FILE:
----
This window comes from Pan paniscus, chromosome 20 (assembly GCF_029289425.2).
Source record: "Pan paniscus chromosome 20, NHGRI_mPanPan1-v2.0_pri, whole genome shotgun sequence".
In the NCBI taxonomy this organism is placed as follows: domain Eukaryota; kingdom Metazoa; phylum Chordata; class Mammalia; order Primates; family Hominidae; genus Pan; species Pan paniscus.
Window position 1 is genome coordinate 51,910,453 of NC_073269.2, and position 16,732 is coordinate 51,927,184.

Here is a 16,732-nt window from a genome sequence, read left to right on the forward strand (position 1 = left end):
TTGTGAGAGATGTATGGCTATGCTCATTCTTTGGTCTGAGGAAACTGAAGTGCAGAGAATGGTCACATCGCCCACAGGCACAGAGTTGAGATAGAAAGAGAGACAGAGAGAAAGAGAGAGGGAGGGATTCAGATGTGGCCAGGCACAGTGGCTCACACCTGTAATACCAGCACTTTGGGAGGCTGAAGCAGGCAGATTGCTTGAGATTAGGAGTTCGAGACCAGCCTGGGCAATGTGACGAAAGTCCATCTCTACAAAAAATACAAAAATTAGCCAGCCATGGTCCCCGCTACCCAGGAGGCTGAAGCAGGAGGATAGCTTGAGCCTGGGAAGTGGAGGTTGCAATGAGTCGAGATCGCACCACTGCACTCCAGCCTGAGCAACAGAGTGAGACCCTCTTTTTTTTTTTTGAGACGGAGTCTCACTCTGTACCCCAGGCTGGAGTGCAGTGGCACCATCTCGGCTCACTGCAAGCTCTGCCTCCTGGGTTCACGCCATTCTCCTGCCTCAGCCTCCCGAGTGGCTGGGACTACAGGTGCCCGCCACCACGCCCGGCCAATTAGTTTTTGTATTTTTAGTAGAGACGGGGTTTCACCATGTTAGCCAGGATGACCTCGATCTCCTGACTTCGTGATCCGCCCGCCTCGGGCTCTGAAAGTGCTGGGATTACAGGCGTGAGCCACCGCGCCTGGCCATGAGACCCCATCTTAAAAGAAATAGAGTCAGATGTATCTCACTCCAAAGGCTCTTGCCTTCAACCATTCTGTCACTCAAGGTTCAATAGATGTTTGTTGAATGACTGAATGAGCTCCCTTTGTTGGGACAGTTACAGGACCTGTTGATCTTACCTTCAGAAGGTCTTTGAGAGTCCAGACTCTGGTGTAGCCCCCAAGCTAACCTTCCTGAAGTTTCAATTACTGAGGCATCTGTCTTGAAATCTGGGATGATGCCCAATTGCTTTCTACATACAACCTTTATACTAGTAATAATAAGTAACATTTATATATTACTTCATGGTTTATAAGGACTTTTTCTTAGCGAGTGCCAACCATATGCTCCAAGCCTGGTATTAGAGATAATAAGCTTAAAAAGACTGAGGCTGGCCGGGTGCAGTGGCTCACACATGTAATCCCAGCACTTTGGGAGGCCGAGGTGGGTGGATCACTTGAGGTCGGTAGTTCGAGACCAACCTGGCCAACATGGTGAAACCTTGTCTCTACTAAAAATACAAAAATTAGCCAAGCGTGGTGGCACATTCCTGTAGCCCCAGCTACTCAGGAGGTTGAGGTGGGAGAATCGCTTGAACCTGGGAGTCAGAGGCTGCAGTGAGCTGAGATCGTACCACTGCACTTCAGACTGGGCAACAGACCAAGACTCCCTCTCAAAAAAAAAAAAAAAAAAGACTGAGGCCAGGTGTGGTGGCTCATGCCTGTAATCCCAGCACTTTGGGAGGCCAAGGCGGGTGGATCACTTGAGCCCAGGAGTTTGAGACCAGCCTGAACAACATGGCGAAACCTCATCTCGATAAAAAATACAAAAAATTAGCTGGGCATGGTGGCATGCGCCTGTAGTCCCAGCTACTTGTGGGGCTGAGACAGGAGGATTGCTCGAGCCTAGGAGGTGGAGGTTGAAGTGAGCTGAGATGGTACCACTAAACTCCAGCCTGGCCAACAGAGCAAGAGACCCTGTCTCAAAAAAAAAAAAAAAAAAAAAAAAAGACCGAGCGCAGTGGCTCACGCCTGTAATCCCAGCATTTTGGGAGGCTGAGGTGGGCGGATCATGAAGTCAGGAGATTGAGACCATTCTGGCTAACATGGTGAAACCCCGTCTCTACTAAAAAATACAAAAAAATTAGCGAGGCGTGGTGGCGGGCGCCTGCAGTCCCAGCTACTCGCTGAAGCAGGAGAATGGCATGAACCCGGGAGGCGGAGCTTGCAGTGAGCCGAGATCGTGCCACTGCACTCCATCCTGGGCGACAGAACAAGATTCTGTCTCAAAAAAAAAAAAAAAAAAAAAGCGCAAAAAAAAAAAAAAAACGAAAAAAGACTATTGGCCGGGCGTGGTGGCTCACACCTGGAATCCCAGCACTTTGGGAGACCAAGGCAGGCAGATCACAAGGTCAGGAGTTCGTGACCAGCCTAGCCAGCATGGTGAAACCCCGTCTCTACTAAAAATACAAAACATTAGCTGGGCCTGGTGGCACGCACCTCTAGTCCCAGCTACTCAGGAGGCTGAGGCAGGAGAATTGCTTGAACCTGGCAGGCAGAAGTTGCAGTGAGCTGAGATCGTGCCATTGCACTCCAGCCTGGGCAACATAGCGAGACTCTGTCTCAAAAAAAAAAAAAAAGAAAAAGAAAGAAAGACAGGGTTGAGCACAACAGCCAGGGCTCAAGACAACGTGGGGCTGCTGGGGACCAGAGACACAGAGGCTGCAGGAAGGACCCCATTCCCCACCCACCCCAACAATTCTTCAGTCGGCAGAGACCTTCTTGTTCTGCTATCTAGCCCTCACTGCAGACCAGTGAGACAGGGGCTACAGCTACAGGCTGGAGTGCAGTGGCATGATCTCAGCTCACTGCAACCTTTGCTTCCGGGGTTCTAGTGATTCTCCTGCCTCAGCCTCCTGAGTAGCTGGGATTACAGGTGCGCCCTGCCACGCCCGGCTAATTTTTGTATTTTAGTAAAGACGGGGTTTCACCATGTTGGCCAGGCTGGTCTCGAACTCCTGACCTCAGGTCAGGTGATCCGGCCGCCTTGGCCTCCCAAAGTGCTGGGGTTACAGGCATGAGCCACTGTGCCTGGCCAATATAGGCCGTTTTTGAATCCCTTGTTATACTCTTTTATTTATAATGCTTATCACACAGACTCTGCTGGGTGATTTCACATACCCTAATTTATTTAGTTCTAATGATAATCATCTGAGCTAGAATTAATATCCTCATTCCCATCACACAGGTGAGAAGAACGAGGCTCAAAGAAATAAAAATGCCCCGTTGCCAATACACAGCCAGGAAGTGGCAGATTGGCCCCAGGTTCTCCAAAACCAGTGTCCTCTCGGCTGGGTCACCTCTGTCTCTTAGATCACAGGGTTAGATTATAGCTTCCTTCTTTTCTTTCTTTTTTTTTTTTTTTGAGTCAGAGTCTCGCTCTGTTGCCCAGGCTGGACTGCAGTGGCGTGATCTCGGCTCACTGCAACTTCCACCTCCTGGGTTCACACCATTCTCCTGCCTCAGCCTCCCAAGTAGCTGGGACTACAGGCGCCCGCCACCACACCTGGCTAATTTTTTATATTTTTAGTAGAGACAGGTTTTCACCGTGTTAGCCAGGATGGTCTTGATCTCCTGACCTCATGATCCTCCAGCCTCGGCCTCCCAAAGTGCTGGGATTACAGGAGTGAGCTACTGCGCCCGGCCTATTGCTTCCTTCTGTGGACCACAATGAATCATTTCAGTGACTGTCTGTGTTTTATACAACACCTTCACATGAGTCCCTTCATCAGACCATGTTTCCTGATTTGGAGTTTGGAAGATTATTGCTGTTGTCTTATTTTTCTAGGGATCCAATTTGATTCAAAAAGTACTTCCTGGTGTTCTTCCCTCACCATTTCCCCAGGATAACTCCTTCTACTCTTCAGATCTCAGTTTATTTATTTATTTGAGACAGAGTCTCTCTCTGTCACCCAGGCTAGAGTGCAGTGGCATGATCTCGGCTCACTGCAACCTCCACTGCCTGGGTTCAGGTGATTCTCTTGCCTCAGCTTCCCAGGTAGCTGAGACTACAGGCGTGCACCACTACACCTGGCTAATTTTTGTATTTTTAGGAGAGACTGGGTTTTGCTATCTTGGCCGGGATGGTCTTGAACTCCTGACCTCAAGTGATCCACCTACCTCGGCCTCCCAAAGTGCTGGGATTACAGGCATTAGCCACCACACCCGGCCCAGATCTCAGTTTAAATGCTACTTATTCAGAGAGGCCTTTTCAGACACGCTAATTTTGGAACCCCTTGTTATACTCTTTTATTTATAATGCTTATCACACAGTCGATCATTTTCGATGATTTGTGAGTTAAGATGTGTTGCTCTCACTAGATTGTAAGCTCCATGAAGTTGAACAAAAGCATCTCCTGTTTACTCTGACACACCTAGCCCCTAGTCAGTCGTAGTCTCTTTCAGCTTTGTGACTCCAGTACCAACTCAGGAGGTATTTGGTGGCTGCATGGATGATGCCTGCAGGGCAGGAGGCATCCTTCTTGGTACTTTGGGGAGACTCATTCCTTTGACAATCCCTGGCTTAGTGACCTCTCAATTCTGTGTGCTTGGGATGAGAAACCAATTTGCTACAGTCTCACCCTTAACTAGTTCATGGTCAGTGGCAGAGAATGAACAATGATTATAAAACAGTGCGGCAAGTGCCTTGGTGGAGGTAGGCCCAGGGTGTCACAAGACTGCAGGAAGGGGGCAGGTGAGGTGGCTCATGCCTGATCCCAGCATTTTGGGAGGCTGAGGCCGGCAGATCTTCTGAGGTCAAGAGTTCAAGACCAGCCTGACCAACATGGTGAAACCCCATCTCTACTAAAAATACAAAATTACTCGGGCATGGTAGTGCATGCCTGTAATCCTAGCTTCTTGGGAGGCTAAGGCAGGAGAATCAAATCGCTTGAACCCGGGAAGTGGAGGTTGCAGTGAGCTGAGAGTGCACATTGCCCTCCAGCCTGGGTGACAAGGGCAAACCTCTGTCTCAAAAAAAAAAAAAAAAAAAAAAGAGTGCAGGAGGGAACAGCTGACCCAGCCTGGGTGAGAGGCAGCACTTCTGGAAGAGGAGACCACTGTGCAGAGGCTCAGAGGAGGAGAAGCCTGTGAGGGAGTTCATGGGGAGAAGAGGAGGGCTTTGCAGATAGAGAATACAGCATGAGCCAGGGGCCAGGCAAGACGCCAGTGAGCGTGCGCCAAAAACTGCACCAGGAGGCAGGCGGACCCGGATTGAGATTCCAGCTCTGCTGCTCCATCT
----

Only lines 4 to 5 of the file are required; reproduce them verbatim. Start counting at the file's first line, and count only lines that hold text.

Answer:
Window position 1 is genome coordinate 51,910,453 of NC_073269.2, and position 16,732 is coordinate 51,927,184.

Here is a 16,732-nt window from a genome sequence, read left to right on the forward strand (position 1 = left end):